From then to now

It’s late May and the irises are in full bloom. Irises are definitely in my top ten favourite garden flowers along with roses, foxgloves, poppies, lilies, hellebores, tulips, clematis, dahlias, and, those great favourites of the medieval illuminators, columbines. Each May when the aquilegias flower I think of illuminated manuscripts and the unnamed artisans who spent hours in their workshops decorating religious texts.

Columbines (aquilegia vulgaris) decorate this page from the Isabella Breviary, 1497, Flemish. MS18851, f.124

And, it wasn’t just aquilegias that filled the margins, for illuminators included images of the different flowers found growing in their own local districts. From about 1300 onwards there is a wonderful variety of illustrations including daisies, honeysuckle, clover, cornflowers, the dog rose along with the blossom of fruit trees and the blooms of flowering herbs.

Irises decorating the Bourdichon Hours, early 16th century, French.. MS 18855, f.33

Gradually, during the course of the 14th and 15th centuries, the making of illuminated texts became a specialist business with the production of breviaries, prayer books, psalters and books of hours from workshops across Europe. Stylised and simple motifs of flowers gave way to more naturalistic representations such as the irises seen in the Bourdichon Hours (above) and the almost ‘impressionistic’ iris seen in the Huth Hours (below).

Iris from illuminated page of The Huth Book of Hours. 1485-1490 Flemish. MS 38216, f130v

I haven’t got any irises in my backyard as yet, and I’m still wondering if there would be enough hours of direct sunshine for them to bloom, but, fortunately, halfway down my road I spotted some in the little community plot.

Irises bringing some colour to the raised vegetable beds at the local community plot.

This plot was one of those small, unloved areas which didn’t belong to anyone and has now been turned into a shared space, a community veg plot with a handful of raised beds and some seasonal flowers to brighten the whole affair. A number of local people who live in neighbouring flats or homes without gardens, spend their spare time planting, weeding and harvesting. This attractive project was instigated by one of my neighbours who’s also the Green Party candidate for our ward.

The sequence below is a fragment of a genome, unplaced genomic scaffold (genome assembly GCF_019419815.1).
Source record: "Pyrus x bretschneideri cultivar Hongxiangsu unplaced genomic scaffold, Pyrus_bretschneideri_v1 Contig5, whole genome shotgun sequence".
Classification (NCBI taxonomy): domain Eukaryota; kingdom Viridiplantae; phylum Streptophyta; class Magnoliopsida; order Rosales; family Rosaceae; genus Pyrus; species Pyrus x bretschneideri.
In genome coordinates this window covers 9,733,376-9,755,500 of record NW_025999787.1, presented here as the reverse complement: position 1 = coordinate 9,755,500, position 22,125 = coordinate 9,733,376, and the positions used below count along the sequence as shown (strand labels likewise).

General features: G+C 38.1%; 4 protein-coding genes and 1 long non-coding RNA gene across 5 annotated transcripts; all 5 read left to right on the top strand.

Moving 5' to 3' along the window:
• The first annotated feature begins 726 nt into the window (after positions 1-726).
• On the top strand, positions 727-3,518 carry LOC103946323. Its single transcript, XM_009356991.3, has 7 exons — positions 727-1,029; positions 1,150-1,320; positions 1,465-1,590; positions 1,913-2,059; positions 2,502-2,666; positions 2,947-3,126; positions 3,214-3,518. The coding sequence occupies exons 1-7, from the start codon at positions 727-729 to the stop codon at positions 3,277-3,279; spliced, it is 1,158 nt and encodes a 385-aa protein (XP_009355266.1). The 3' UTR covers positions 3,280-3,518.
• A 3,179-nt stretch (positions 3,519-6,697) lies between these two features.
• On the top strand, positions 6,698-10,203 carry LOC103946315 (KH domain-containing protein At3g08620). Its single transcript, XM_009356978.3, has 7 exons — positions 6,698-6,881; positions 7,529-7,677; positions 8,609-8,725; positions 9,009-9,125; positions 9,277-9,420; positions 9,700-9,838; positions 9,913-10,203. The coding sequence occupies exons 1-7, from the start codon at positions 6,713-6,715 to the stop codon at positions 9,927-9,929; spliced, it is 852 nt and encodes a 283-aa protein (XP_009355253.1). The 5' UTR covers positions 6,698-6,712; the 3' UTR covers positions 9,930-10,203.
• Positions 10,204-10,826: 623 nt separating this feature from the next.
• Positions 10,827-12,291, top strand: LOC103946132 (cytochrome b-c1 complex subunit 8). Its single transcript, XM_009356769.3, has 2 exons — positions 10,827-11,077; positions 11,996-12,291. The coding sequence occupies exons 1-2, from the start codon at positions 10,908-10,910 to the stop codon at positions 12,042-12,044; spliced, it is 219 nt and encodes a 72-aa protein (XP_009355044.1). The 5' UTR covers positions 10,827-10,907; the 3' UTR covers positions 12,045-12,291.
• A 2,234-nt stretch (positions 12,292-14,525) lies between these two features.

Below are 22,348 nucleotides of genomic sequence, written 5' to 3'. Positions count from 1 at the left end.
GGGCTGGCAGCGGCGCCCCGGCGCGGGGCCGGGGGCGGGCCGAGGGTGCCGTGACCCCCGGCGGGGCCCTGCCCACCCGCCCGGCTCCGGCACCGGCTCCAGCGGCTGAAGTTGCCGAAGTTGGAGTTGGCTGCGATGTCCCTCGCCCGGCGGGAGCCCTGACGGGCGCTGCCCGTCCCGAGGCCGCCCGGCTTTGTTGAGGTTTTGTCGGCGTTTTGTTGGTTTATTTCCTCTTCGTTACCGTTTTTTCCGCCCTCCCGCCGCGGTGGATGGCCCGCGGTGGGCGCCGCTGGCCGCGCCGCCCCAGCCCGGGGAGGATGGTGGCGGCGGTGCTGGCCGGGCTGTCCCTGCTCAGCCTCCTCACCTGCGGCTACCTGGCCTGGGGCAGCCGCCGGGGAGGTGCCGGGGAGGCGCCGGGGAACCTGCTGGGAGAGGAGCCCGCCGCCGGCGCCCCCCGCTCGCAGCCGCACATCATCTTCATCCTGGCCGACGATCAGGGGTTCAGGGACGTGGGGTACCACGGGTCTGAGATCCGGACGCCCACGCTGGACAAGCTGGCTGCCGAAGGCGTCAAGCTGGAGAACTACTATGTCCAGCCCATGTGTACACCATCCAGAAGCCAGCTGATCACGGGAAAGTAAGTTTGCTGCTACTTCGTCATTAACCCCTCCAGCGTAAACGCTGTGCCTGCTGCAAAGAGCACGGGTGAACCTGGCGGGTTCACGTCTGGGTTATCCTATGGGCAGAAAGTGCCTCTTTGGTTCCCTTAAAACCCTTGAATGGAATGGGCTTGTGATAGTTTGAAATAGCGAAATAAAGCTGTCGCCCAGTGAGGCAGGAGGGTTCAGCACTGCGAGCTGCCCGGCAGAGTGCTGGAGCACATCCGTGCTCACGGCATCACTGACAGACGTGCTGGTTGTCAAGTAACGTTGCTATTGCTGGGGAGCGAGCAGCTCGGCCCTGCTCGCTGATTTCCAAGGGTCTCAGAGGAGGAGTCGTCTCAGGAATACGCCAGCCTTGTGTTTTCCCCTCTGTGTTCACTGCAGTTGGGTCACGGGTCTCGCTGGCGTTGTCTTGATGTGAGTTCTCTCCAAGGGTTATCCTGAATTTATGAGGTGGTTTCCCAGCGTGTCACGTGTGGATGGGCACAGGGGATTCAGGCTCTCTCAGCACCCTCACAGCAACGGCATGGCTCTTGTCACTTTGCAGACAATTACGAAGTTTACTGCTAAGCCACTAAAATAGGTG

There is something heartening and positive about the continuing existence of a genus of flowers, admired and illustrated, that way we can track through the centuries. It would be nice to think that humans will be around for the next 700 years to enjoy the iris and the rest of the natural world, but that requires the present generation of world leaders to put their own personal ambitions aside, take a longterm view and start to deal with the climate crisis – seriously.

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Damselflies and snails, damsels and devils

Detail from the miniature of the Adoration of the Magi from the Huth Hours, Flemish, c1485. Add. MS 38126 f.83v
Detail from the miniature of the Adoration of the Magi from the Huth Hours, Flemish, c1485.
Add. MS 38126 f.83v
In this third and final visit to the Huth Hours illuminated manuscript (Part I and Part II here) we find that it was not only flowers and birds that have been carefully illustrated. The Master artist, Simon Marmion, along with the other Flemish artisans who painted this fascinating Books of Hours, depicted the delicate damselfly

along with the odd snail or two

and a nuisance fly.

And, finally I couldn’t leave the Huth Hours without showing at least one saint and I’ve chosen St Anthony. This representation of the Temptation of St Anthony shows a very green, Lowlands countryside and the devil dressed as a lady of the late-fifteenth century (see the clawed foot poking out from under the cloth of gold gown). Perhaps an Egyptian desert landscape and historically attired devil temptress would have been too distracting for the devotions of the Northern European reader of this Book of Hours.

In the footsteps of medieval artisans – The Huth Hours

Starlings-the-next-generationThe beautiful illuminated Flemish manuscript, the Huth Hours (c.1485), not only has delightful representations of flowers decorating its margins, but every now and then a bird or animal is depicted within the ornamentation.

Thought to have been produced in either Ghent or Bruges over five hundred and thirty years ago, the Huth Hours contains many miniatures as well as pages of text with decorated borders. It is considered to be the work of Simon Marmion and his workshop in collaboration with other unnamed Master artisans.

Five hundred and thirty years ago sounds a long time to us, but it’s less than a blink of an eye for Mother Nature. Spying birds in the finely decorated margins such as starlings and great tits, and then spying the same species in my back garden evoked a wistful sigh from me as I contemplated the cycling of the years and the passing of the centuries.

Medieval inspiration – The Huth Hours

Bluebell-beautiful-shapeWhen I was a teenager my family visited El Escorial, Spain. It was a memorable experience as apart from queuing down a marble staircase to visit the Pantheon of the Kings, it was the first time I saw a medieval illuminated manuscript. In fact, the library of El Escorial now, like many of the world’s great libraries, shares its collection online and thanks to digitisation we can all scrutinise these exquisitely decorated manuscripts.

I’ve recently been looking for inspiration from the collection of illuminated manuscripts held by the British Library. And, a Flemish Book of Hours, the Huth Hours (Add. MS 38126), created some time between 1485 and 1490 contains a selection of beautiful wild flower and bird illustrations. These strawberry flowers and bluebells caught my attention.

Repeating a simple bluebell shape, but

not entirely sure about the colours so far – will probably add a little brown.